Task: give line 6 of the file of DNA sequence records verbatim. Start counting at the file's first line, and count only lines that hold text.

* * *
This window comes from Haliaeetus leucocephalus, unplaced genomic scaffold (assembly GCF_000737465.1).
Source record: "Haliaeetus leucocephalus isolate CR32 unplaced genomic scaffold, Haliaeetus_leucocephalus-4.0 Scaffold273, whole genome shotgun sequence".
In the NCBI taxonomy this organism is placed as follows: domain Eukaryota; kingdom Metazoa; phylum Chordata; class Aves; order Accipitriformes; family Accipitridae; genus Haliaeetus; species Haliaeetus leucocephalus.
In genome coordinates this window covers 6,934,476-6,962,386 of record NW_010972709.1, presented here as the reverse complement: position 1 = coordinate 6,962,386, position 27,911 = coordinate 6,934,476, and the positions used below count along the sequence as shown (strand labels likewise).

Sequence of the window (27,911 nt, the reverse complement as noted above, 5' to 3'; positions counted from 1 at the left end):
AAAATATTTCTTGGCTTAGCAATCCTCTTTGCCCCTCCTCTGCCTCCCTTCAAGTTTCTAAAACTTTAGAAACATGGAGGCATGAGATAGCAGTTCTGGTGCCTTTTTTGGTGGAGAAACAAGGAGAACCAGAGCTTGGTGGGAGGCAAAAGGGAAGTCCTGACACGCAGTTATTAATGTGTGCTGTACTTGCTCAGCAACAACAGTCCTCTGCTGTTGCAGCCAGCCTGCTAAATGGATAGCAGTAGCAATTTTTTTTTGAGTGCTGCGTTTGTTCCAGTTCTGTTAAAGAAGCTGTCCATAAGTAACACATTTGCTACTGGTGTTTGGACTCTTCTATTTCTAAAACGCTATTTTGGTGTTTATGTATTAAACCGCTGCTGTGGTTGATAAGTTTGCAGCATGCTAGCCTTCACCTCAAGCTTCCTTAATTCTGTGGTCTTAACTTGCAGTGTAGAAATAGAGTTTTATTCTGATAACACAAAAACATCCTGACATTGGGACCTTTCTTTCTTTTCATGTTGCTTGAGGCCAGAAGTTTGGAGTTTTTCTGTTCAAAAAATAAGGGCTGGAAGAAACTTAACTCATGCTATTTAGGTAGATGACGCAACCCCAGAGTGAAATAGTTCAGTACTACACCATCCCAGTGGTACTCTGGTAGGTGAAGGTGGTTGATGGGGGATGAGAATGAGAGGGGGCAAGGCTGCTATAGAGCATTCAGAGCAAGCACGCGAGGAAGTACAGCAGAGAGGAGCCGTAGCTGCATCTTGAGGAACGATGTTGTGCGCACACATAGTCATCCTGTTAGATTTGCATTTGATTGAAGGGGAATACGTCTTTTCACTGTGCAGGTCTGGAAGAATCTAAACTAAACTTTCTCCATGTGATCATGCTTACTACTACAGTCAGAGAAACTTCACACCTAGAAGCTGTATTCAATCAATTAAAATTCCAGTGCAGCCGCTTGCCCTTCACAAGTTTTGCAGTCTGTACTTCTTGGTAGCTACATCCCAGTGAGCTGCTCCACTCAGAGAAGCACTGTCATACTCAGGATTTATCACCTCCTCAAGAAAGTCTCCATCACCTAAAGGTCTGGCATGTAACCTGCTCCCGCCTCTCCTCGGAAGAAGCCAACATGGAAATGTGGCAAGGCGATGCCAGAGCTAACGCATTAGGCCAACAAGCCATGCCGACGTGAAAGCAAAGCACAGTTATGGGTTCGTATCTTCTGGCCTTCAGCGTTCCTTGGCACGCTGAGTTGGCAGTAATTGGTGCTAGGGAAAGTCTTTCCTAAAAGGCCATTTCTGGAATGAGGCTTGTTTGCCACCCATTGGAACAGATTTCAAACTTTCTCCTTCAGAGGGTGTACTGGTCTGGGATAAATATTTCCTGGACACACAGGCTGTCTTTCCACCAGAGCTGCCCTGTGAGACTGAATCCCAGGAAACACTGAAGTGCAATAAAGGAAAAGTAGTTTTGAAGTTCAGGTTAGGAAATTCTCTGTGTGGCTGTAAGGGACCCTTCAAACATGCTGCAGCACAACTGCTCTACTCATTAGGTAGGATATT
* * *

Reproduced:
AAAATATTTCTTGGCTTAGCAATCCTCTTTGCCCCTCCTCTGCCTCCCTTCAAGTTTCTAAAACTTTAGAAACATGGAGGCATGAGATAGCAGTTCTGGTGCCTTTTTTGGTGGAGAAACAAGGAGAACCAGAGCTTGGTGGGAGGCAAAAGGGAAGTCCTGACACGCAGTTATTAATGTGTGCTGTACTTGCTCAGCAACAACAGTCCTCTGCTGTTGCAGCCAGCCTGCTAAATGGATAGCAGTAGCAATTTTTTTTTGAGTGCTGCGTTTGTTCCAGTTCTGTTAAAGAAGCTGTCCATAAGTAACACATTTGCTACTGGTGTTTGGACTCTTCTATTTCTAAAACGCTATTTTGGTGTTTATGTATTAAACCGCTGCTGTGGTTGATAAGTTTGCAGCATGCTAGCCTTCACCTCAAGCTTCCTTAATTCTGTGGTCTTAACTTGCAGTGTAGAAATAGAGTTTTATTCTGATAACACAAAAACATCCTGACATTGGGACCTTTCTTTCTTTTCATGTTGCTTGAGGCCAGAAGTTTGGAGTTTTTCTGTTCAAAAAATAAGGGCTGGAAGAAACTTAACTCATGCTATTTAGGTAGATGACGCAACCCCAGAGTGAAATAGTTCAGTACTACACCATCCCAGTGGTACTCTGGTAGGTGAAGGTGGTTGATGGGGGATGAGAATGAGAGGGGGCAAGGCTGCTATAGAGCATTCAGAGCAAGCACGCGAGGAAGTACAGCAGAGAGGAGCCGTAGCTGCATCTTGAGGAACGATGTTGTGCGCACACATAGTCATCCTGTTAGATTTGCATTTGATTGAAGGGGAATACGTCTTTTCACTGTGCAGGTCTGGAAGAATCTAAACTAAACTTTCTCCATGTGATCATGCTTACTACTACAGTCAGAGAAACTTCACACCTAGAAGCTGTATTCAATCAATTAAAATTCCAGTGCAGCCGCTTGCCCTTCACAAGTTTTGCAGTCTGTACTTCTTGGTAGCTACATCCCAGTGAGCTGCTCCACTCAGAGAAGCACTGTCATACTCAGGATTTATCACCTCCTCAAGAAAGTCTCCATCACCTAAAGGTCTGGCATGTAACCTGCTCCCGCCTCTCCTCGGAAGAAGCCAACATGGAAATGTGGCAAGGCGATGCCAGAGCTAACGCATTAGGCCAACAAGCCATGCCGACGTGAAAGCAAAGCACAGTTATGGGTTCGTATCTTCTGGCCTTCAGCGTTCCTTGGCACGCTGAGTTGGCAGTAATTGGTGCTAGGGAAAGTCTTTCCTAAAAGGCCATTTCTGGAATGAGGCTTGTTTGCCACCCATTGGAACAGATTTCAAACTTTCTCCTTCAGAGGGTGTACTGGTCTGGGATAAATATTTCCTGGACACACAGGCTGTCTTTCCACCAGAGCTGCCCTGTGAGACTGAATCCCAGGAAACACTGAAGTGCAATAAAGGAAAAGTAGTTTTGAAGTTCAGGTTAGGAAATTCTCTGTGTGGCTGTAAGGGACCCTTCAAACATGCTGCAGCACAACTGCTCTACTCATTAGGTAGGATATT